The most common complication with microvascular surgeries is venous congestion or thrombosis after microvascular anastomosis. Venous congestion can occur any time there is an imbalance between arterial inflow and venous outflow, which results in stasis of the blood in the affected area. Decreases in venous outflow can occur with constrictive wounds because of damage to venous structures during interventional radiography procedures or during reconstruction or replantation procedures because of the thin walls of the low capacitance veins, which are easily collapsed or torn. That results in decreased tissue perfusion, which can cause local hypoxia, acidosis, arterial thrombus formation and tissue necrosis. Venous congestion leads to classic physical signs such as a bluish color, edema, brisk capillary return and warmth in the tissue (Figures 2 and 3). Venous congestion is so common in the surgical replantation of auricles that it is considered by some to be an accompanying symptom rather than a complication.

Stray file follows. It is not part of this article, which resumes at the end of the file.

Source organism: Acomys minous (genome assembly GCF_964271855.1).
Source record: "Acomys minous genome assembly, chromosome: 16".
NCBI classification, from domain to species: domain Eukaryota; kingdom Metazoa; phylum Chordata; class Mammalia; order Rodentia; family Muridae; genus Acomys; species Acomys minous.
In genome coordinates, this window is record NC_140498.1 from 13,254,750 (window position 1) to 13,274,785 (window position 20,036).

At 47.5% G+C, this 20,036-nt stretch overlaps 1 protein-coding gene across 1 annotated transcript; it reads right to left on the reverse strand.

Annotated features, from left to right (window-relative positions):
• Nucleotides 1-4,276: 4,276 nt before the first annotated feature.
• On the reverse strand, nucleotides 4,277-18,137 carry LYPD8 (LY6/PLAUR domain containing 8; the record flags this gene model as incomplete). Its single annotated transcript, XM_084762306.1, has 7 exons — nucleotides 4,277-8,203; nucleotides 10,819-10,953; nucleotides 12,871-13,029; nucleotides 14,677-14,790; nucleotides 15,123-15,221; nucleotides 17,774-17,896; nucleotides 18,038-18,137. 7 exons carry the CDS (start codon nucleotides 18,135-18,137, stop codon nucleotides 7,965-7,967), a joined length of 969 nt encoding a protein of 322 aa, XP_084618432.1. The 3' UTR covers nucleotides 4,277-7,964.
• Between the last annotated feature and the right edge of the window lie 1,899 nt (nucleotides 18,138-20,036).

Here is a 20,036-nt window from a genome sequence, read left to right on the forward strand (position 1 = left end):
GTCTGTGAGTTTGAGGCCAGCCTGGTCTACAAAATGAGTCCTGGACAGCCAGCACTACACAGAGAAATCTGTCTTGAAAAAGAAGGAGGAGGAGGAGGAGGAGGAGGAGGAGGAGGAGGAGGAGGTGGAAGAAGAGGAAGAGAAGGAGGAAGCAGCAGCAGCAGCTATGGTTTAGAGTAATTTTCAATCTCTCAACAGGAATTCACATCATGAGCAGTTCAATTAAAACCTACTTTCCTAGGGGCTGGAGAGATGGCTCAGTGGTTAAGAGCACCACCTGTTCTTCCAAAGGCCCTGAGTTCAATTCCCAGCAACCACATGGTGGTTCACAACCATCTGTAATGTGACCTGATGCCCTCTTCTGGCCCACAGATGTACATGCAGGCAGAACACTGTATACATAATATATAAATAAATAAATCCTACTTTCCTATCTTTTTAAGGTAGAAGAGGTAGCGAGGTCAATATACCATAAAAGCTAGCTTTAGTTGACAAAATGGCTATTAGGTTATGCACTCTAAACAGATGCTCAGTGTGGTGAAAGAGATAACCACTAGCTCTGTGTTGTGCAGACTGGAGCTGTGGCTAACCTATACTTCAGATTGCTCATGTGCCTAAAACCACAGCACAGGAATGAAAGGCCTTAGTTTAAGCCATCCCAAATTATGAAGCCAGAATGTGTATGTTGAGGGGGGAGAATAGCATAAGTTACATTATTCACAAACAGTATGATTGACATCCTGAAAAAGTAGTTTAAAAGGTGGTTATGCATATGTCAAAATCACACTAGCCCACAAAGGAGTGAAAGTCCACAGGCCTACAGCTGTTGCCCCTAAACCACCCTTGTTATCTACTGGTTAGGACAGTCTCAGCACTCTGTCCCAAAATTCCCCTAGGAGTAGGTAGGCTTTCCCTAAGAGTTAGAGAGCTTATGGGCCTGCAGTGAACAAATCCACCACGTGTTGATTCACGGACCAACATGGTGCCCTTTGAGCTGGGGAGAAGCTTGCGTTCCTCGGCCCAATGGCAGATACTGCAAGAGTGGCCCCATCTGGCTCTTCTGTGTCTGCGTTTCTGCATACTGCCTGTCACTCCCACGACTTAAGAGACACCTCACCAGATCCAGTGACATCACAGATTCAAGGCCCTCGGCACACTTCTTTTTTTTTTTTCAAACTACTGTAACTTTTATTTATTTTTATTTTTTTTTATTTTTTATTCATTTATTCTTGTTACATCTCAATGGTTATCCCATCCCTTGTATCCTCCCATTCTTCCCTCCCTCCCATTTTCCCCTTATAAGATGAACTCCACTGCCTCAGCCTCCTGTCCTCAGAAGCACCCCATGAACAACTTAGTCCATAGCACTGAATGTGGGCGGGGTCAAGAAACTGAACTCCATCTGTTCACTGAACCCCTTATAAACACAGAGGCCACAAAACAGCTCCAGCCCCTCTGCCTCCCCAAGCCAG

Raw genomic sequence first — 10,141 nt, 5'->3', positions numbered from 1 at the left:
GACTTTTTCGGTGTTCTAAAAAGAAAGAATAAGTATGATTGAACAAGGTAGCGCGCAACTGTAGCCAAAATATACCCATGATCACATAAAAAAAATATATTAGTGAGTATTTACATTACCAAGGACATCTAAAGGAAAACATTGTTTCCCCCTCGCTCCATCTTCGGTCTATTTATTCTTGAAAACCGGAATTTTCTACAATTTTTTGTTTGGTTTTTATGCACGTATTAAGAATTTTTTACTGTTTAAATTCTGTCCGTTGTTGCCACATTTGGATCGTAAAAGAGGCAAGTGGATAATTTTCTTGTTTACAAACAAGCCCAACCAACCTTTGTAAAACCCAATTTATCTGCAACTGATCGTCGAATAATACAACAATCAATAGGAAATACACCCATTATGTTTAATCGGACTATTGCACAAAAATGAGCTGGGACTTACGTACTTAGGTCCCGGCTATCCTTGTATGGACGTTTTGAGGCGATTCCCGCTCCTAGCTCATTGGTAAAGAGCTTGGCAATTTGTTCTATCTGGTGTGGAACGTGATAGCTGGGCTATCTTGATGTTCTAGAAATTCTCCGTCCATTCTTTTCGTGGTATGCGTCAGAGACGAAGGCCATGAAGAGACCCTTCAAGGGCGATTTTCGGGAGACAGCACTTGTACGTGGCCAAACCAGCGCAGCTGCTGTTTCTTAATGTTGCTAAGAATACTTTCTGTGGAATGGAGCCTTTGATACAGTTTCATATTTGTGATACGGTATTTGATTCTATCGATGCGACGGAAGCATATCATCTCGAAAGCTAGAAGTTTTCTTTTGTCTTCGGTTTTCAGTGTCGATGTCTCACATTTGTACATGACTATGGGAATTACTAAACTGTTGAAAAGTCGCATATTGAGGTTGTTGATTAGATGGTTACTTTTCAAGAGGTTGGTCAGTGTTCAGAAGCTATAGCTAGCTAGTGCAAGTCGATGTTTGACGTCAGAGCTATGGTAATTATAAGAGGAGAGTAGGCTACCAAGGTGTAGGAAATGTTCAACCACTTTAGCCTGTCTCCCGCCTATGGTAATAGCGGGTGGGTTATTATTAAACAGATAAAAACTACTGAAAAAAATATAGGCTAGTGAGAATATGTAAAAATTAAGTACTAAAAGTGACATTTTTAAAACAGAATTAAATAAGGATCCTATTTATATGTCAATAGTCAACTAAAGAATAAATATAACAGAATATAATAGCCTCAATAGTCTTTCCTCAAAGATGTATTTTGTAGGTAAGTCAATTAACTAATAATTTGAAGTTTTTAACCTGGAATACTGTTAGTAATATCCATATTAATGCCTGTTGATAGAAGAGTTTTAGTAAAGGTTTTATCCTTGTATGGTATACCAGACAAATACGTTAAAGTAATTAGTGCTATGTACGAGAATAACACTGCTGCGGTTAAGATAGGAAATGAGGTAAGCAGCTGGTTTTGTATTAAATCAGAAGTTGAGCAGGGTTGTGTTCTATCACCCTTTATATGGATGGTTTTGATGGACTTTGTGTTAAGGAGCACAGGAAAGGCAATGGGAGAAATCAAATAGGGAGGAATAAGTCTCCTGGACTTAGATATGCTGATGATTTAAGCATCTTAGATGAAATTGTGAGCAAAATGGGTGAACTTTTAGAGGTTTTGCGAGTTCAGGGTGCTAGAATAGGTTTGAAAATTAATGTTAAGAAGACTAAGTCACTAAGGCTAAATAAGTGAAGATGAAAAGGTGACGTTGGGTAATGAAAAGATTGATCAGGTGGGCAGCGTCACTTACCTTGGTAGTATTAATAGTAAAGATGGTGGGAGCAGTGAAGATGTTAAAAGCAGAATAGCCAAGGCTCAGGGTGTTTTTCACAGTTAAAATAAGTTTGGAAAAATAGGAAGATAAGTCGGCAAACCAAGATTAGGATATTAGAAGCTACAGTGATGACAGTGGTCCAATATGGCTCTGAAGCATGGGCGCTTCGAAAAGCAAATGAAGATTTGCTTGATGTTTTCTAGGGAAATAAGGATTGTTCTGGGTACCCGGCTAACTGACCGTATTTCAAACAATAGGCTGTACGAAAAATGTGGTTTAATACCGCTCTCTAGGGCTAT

Medicinal leech therapy helps remove venous blood, which reduces the capillary filling pressure, so that damaged veins have time to recover and arterial capillary beds can reperfuse. Leech therapy is especially helpful with auricular replantation because of the challenging aspect of finding and reconnecting vessels of this size and the risk of damage to vessels during attempts at anastomosis. This difficulty is mirrored in many veterinary reconstructive techniques, as microvascular surgical techniques can be extremely difficult if not impossible in small animals.